Animals are not ours to eat, wear, experiment on, use for entertainment, or abuse in any other way.

Cruelty to Animals and Family Violence

Researchers have found that a batterer’s first target is often an animal living in the home—the second target is a spouse or child. Often, batterers are able to control their victims, such as a spouse, by threatening, torturing, or killing the victim’s animals.

Cruel to Animals, Cruel to Children

Because domestic abuse is directed toward the powerless, animal abuse and child abuse often go hand in hand. Parents who neglect an animal’s need for proper care or who abuse animals might also abuse or neglect their own children.

While animal abuse can be an important indicator of child abuse, the parent isn’t always the one harming the animal. Children who abuse animals might be repeating a lesson that they learned at home; abused children might learn from their parents to react to anger or frustration with violence. Their violence might be directed at the only individuals in the family who are more vulnerable than they are: animal companions. One expert says, “Children in violent homes are characterized by … frequently participating in pecking-order battering,” in which they might maim or kill an animal. Indeed, domestic violence is the most common background for childhood cruelty to animals.

Cross-Reporting: A Multiagency Approach

Animal abuse is often discovered earlier than domestic abuse because it so often occurs in plain view. While hiding their own abuse, human victims might talk openly of animal abuse or neglect occurring in the family. Since laws governing animal abuse and child abuse investigation and intervention differ, animal control agents can often enter homes when social service workers cannot. Working together through cross-reporting, these agencies can help one another gain information about possible neglect and abuse.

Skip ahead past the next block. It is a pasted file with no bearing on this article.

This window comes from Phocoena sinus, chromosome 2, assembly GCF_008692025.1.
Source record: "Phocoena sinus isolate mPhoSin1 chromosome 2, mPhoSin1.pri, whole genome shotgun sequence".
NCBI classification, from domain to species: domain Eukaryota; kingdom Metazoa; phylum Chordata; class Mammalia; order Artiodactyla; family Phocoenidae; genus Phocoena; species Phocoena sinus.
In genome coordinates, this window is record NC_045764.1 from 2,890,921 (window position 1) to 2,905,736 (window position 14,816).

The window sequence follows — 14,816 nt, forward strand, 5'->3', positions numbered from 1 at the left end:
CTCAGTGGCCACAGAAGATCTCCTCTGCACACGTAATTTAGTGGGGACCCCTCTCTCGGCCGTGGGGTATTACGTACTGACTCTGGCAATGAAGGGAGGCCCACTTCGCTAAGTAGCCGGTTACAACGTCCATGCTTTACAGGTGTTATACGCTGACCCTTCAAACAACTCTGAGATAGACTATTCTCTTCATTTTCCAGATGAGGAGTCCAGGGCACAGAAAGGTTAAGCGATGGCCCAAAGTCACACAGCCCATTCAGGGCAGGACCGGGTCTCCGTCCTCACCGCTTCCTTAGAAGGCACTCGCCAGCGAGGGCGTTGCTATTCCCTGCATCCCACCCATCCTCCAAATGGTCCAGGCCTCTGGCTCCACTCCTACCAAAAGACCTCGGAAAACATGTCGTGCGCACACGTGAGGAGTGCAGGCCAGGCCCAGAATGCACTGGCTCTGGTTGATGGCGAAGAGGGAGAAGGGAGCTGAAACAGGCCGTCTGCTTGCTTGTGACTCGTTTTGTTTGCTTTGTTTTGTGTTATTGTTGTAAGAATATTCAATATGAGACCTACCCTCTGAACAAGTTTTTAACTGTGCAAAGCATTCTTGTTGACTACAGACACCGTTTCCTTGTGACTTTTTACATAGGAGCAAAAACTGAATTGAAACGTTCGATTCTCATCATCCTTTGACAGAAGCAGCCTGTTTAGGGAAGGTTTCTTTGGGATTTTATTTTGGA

Baltimore police who file domestic violence reports are required to note the presence and condition of animals in the household. The New Jersey Coalition for Battered Women works with animal control agencies to identify signs of domestic violence. In Ontario, Canada, the Guelph Humane Society joined forces with Family and Children’s Services of Guelph and Wellington County to collect data via cross-reporting. In 12 months, seven out of 26 cross-reported cases presented cruelty concerns for both agencies.

Studies have shown that up to 40 percent of women have delayed seeking refuge from their batterers for as long as two months because of concern about their animal companions. These studies have led to collaboration among social service and government agencies for the purpose of developing programs to provide foster care for these animals. There are more than 100 such programs in existence in the U.S.

The oldest program is Colorado Springs’ Domestic Violence Enhanced Response Team. Twenty-six agencies, including the District Attorney’s Office, court advocates, human services, domestic violence groups, and the local humane society, work with police when an animal is living in a home where a domestic violence investigation is taking place. In some cases, the humane society might take custody of the animals who are involved.

Violence Begins Early

All too often, cruelty to animals is viewed as a childhood prank and chalked up to the old adage “Boys will be boys.” But it is foolhardy to ignore statistics showing that kids who hurt animals might be on a dangerous path that will only get worse if not corrected. Studies have shown that violent and aggressive criminals are more likely to have abused animals as children than are criminals who are considered non-aggressive.

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